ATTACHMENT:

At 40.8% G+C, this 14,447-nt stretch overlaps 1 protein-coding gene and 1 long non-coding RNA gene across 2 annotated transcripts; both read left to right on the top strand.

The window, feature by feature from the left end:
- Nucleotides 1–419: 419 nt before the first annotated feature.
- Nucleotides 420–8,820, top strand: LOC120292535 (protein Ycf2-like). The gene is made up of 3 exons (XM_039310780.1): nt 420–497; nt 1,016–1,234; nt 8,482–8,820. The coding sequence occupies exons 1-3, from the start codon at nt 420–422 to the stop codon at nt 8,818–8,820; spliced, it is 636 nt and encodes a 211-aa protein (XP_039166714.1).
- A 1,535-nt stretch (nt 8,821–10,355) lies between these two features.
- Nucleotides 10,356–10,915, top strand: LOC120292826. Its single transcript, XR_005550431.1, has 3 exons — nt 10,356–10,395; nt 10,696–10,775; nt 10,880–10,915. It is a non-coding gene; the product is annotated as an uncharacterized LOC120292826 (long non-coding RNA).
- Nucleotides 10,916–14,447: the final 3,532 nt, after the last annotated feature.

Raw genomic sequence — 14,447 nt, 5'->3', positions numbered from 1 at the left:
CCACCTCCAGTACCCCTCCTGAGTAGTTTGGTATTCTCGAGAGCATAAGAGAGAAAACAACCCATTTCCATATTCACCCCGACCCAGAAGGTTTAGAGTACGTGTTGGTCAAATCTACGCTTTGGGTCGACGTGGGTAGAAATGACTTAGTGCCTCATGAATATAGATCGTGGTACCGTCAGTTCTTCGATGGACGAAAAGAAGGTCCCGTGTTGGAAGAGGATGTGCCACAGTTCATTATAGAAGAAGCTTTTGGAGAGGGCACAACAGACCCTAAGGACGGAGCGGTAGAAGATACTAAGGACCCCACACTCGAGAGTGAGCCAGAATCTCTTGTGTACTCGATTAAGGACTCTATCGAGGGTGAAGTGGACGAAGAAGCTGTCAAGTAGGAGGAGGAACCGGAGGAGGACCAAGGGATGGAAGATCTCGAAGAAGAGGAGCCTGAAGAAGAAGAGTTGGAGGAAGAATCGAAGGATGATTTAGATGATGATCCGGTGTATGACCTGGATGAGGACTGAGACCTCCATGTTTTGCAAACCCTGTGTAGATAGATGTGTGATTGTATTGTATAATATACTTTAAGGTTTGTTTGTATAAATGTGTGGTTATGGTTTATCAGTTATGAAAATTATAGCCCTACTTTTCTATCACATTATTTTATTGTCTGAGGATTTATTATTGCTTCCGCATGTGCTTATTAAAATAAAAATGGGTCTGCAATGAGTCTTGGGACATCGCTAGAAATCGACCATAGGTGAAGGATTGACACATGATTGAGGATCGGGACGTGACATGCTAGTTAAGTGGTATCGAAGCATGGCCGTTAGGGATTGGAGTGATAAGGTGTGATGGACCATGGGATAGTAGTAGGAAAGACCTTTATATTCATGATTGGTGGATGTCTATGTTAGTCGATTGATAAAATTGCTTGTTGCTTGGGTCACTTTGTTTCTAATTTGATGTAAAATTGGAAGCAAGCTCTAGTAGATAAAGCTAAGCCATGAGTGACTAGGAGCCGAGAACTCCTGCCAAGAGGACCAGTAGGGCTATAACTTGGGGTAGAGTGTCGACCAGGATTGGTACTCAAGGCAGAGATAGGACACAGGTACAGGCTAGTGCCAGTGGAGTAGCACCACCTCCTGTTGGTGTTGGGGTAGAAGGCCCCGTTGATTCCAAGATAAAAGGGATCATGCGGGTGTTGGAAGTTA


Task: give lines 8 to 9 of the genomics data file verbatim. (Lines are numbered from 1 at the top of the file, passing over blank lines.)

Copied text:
Raw genomic sequence — 14,447 nt, 5'->3', positions numbered from 1 at the left:
CCACCTCCAGTACCCCTCCTGAGTAGTTTGGTATTCTCGAGAGCATAAGAGAGAAAACAACCCATTTCCATATTCACCCCGACCCAGAAGGTTTAGAGTACGTGTTGGTCAAATCTACGCTTTGGGTCGACGTGGGTAGAAATGACTTAGTGCCTCATGAATATAGATCGTGGTACCGTCAGTTCTTCGATGGACGAAAAGAAGGTCCCGTGTTGGAAGAGGATGTGCCACAGTTCATTATAGAAGAAGCTTTTGGAGAGGGCACAACAGACCCTAAGGACGGAGCGGTAGAAGATACTAAGGACCCCACACTCGAGAGTGAGCCAGAATCTCTTGTGTACTCGATTAAGGACTCTATCGAGGGTGAAGTGGACGAAGAAGCTGTCAAGTAGGAGGAGGAACCGGAGGAGGACCAAGGGATGGAAGATCTCGAAGAAGAGGAGCCTGAAGAAGAAGAGTTGGAGGAAGAATCGAAGGATGATTTAGATGATGATCCGGTGTATGACCTGGATGAGGACTGAGACCTCCATGTTTTGCAAACCCTGTGTAGATAGATGTGTGATTGTATTGTATAATATACTTTAAGGTTTGTTTGTATAAATGTGTGGTTATGGTTTATCAGTTATGAAAATTATAGCCCTACTTTTCTATCACATTATTTTATTGTCTGAGGATTTATTATTGCTTCCGCATGTGCTTATTAAAATAAAAATGGGTCTGCAATGAGTCTTGGGACATCGCTAGAAATCGACCATAGGTGAAGGATTGACACATGATTGAGGATCGGGACGTGACATGCTAGTTAAGTGGTATCGAAGCATGGCCGTTAGGGATTGGAGTGATAAGGTGTGATGGACCATGGGATAGTAGTAGGAAAGACCTTTATATTCATGATTGGTGGATGTCTATGTTAGTCGATTGATAAAATTGCTTGTTGCTTGGGTCACTTTGTTTCTAATTTGATGTAAAATTGGAAGCAAGCTCTAGTAGATAAAGCTAAGCCATGAGTGACTAGGAGCCGAGAACTCCTGCCAAGAGGACCAGTAGGGCTATAACTTGGGGTAGAGTGTCGACCAGGATTGGTACTCAAGGCAGAGATAGGACACAGGTACAGGCTAGTGCCAGTGGAGTAGCACCACCTCCTGTTGGTGTTGGGGTAGAAGGCCCCGTTGATTCCAAGATAAAAGGGATCATGCGGGTGTTGGAAGTTA